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    Blanche has a fixed tender cab, Linda a removeable one, but still a tender cab. It was built around the same time as she was painted blue, so that would be c.1991. Prior to this they used to use the top half of the original Penrhyn cab sheet on occasion, which was equaly removable, and said top half has now been reunited with its bottom half, and they only, as far as I am aware, get put on on the increasingly rare occasions (last time was early this decade I think, but then Linda's been out of use for most of the intervening time) when she runs without a tender in pseudo-PQR guise.

    As far as the NG15s are concerned, I had heard that the tender cab was also going to be removeable on these, for fine weather days, but the sheer size of it could well make that impractical.

    John

    (p.s. Nice to meet up with you in the Snowdonia Parc, Pete. Have we been forgiven for having a Purple Range Rover with air suspension yet? As it happens I've just got myself a nice '86 110, ex-MOD in fine fettle, for an absolute song, so that ought to make up for it)
     
  10. pete2hogs

    pete2hogs Member

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    Yes, of course. It's just that round here we prefer kit you can hit with hammers ;-)

    I did mean wibble from all directions. I too look forward the the NG15's, and to heritage trains, and to many other developments, but there is an awful lot to look at right now. And hopefully what this means is there will continue to be developments that are worth coming to see for many years into the future.
     
  11. Roger Dimmick

    Roger Dimmick New Member

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    Just spotted this part of Henry's post...

    Thanks for the compliment, but - I do hope you didn't visit my photobucket album [as that's just a collection of odds and sods]

    The 'Scene thru the Lens' galleries on fotopic are the location of my main collections...

    I'm sure that's where you really visited, Henry... ;-)
     
  12. fatbob

    fatbob New Member

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    Hi Roger
    I did go to your photobucket album by mistake. I followed the link from the photos in this post as it was the only way I could see all of the photo!

    Im a bit of a novice so just followed the trail!

    You main albums are great though!

    Henry
     
  13. Smalllittlepuppy

    Smalllittlepuppy New Member

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    That will be because we have STILL not finished it! Has the countdown clock on the Russell website been adjusted to show just how late it is?

    slp
     
  14. paulhitch

    paulhitch Part of the furniture

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    I understand the lineside fire has now been ascribed definitively to scatteration of hot coals from the ashpan. Also that a second fire has led to mid- journey engine swapping to ensure that the oil burner is used as far as possible down to (more particularly up from) Beddgelert.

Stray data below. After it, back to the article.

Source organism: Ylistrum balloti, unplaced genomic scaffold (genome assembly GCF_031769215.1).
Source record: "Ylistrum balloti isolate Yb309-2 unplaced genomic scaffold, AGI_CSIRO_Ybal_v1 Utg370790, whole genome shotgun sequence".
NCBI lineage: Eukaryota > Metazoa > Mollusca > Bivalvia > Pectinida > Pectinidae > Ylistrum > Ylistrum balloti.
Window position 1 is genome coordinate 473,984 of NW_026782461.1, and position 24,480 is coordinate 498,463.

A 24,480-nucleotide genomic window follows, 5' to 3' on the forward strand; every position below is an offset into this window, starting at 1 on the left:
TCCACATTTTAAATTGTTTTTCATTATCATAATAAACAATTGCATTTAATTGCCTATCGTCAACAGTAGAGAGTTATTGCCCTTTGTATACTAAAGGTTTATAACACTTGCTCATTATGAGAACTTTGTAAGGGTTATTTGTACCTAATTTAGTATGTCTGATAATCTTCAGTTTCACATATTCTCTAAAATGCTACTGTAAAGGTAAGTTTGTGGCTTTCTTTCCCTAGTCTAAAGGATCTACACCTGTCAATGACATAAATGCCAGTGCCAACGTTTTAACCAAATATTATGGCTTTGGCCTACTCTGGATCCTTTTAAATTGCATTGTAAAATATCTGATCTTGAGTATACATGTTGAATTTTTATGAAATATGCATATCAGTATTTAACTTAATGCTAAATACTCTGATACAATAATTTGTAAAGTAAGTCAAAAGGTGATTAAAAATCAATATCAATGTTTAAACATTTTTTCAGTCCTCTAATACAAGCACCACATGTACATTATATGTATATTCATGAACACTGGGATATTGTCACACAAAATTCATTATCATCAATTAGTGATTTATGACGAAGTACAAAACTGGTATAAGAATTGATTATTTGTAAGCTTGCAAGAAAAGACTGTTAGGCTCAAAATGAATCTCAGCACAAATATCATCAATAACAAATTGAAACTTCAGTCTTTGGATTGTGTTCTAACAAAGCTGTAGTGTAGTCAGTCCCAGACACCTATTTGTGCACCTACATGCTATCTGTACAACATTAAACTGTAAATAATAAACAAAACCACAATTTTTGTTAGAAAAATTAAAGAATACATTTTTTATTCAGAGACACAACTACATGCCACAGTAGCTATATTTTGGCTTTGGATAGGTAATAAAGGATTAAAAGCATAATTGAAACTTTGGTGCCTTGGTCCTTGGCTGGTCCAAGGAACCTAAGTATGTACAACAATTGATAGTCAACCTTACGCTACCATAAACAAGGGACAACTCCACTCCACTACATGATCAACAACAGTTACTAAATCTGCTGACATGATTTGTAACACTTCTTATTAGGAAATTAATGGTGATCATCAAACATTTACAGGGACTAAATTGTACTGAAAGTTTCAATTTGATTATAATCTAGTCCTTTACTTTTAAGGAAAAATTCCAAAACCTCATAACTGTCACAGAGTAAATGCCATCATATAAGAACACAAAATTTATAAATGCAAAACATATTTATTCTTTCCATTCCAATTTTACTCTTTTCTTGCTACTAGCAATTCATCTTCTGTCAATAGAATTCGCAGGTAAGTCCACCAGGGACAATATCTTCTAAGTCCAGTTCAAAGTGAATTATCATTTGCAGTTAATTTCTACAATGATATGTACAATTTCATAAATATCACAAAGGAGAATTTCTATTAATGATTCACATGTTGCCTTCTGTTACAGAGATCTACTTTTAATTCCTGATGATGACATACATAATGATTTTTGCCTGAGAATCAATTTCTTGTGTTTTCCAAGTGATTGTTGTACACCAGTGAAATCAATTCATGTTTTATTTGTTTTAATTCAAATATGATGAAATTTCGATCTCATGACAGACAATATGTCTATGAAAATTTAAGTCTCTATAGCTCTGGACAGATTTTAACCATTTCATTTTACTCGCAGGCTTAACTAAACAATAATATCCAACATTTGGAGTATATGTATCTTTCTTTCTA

There will be some growling from other coal burning lines if this leads to difficulties in getting insurance cover.
     
  15. Tracklayer

    Tracklayer New Member

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    Not when I was up there...
    I doubt it would lead to dificulties as each railway would be assessed on its own record and risk assessment.
     
  16. paulhitch

    paulhitch Part of the furniture

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    This information was gleaned from Barrie Hughes' WHR website and the links quoted therein
     
  17. Tracklayer

    Tracklayer New Member

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    They obviously have moved to changing loco for the pass, though this was not the case when i travelled earlier in the week and to be honest seems like a bit of a faff. As for the insurance, I can't see it causing a problem to other operators.
     
  18. SillyBilly

    SillyBilly New Member

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    It depends on how recently there has been rain, and how damp the ground is resulting in it either being a green(coal is ok, been damp) or a red(coal is not ok, dry land.

    One thing I heard recommended was that the grass that runs up the side of the only cutting where it takes place could be removed and something else spread on the sides to prevent growth so when the ash falls out of the pan it would be highly unlikely to ignite something and spread. Anyone who has been up there recently will have noticed that not all of the fencing needs replacing it's only a few scortch marks in some places, £20,000 is perhaps a bit excessive?
     
  19. Sheff

    Sheff Well-Known Member

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    We had a fabulous round trip from Caernarfon on Friday, superb weather helped of course (last time out the rain was horizontal at Rydd DDu). Engine swapping was taking place as described above.

    I wondered what the loadings would be like, what with it being beach weather and only the first week of operation through the pass, but then again it was half-term too. The 11.35 ex-Can was farily lightly loaded - maybe less than 50%, but filled up a little at Waenfaur and Rydd Ddu. Another dozen joined at the camp site, and quite a few at Beddgelert. The return trip was pretty much full however, so I guess a lot of folk caught the earlier train out and then spent time in Beddgelert.

    The NGG16's made it all look very easy, albeit on a very dry rail. The only downside was the fact that they were 15 mins down all day and the only "beer" available to slake my thirst was something called Carling, but the tea was good!

    All in all a very encouraging start I'd say, congrats to all involved. It can only get even better once the NG15 is also available, and maybe the odd heritage train too.
     
  20. michaelh

    michaelh Well-Known Member

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    Some pictures of NG15's in action in South Africa earlier this month on my Fotopic site